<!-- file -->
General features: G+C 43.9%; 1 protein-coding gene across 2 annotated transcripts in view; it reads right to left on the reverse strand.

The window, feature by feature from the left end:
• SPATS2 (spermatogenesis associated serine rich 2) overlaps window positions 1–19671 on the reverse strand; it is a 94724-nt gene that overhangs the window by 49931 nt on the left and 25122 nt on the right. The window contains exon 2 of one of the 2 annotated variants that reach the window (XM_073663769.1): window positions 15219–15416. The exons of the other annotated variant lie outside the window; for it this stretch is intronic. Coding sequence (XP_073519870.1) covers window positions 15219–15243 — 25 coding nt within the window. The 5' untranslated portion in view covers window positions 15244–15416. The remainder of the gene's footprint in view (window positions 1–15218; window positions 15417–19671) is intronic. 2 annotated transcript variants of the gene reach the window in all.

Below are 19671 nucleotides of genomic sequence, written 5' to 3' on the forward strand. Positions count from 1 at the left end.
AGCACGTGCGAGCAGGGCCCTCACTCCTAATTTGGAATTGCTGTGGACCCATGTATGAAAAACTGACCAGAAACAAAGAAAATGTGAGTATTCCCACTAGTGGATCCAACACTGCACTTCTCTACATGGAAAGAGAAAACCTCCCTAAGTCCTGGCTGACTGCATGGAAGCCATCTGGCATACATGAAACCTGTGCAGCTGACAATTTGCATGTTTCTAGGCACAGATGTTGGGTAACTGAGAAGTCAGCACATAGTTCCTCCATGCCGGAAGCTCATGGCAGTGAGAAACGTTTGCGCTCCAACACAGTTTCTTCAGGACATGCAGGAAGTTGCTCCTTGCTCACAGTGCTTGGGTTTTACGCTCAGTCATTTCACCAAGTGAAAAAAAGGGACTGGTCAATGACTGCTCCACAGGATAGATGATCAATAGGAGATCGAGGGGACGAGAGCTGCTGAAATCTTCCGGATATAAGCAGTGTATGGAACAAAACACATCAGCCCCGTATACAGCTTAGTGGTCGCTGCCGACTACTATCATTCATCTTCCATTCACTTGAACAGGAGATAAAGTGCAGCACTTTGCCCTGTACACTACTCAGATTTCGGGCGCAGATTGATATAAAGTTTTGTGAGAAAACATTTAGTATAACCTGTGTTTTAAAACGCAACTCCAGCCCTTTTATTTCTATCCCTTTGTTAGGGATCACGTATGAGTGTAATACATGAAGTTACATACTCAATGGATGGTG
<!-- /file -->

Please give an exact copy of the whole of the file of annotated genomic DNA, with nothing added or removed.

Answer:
General features: G+C 43.9%; 1 protein-coding gene across 2 annotated transcripts in view; it reads right to left on the reverse strand.

The window, feature by feature from the left end:
• SPATS2 (spermatogenesis associated serine rich 2) overlaps window positions 1–19671 on the reverse strand; it is a 94724-nt gene that overhangs the window by 49931 nt on the left and 25122 nt on the right. The window contains exon 2 of one of the 2 annotated variants that reach the window (XM_073663769.1): window positions 15219–15416. The exons of the other annotated variant lie outside the window; for it this stretch is intronic. Coding sequence (XP_073519870.1) covers window positions 15219–15243 — 25 coding nt within the window. The 5' untranslated portion in view covers window positions 15244–15416. The remainder of the gene's footprint in view (window positions 1–15218; window positions 15417–19671) is intronic. 2 annotated transcript variants of the gene reach the window in all.

Below are 19671 nucleotides of genomic sequence, written 5' to 3' on the forward strand. Positions count from 1 at the left end.
AGCACGTGCGAGCAGGGCCCTCACTCCTAATTTGGAATTGCTGTGGACCCATGTATGAAAAACTGACCAGAAACAAAGAAAATGTGAGTATTCCCACTAGTGGATCCAACACTGCACTTCTCTACATGGAAAGAGAAAACCTCCCTAAGTCCTGGCTGACTGCATGGAAGCCATCTGGCATACATGAAACCTGTGCAGCTGACAATTTGCATGTTTCTAGGCACAGATGTTGGGTAACTGAGAAGTCAGCACATAGTTCCTCCATGCCGGAAGCTCATGGCAGTGAGAAACGTTTGCGCTCCAACACAGTTTCTTCAGGACATGCAGGAAGTTGCTCCTTGCTCACAGTGCTTGGGTTTTACGCTCAGTCATTTCACCAAGTGAAAAAAAGGGACTGGTCAATGACTGCTCCACAGGATAGATGATCAATAGGAGATCGAGGGGACGAGAGCTGCTGAAATCTTCCGGATATAAGCAGTGTATGGAACAAAACACATCAGCCCCGTATACAGCTTAGTGGTCGCTGCCGACTACTATCATTCATCTTCCATTCACTTGAACAGGAGATAAAGTGCAGCACTTTGCCCTGTACACTACTCAGATTTCGGGCGCAGATTGATATAAAGTTTTGTGAGAAAACATTTAGTATAACCTGTGTTTTAAAACGCAACTCCAGCCCTTTTATTTCTATCCCTTTGTTAGGGATCACGTATGAGTGTAATACATGAAGTTACATACTCAATGGATGGTG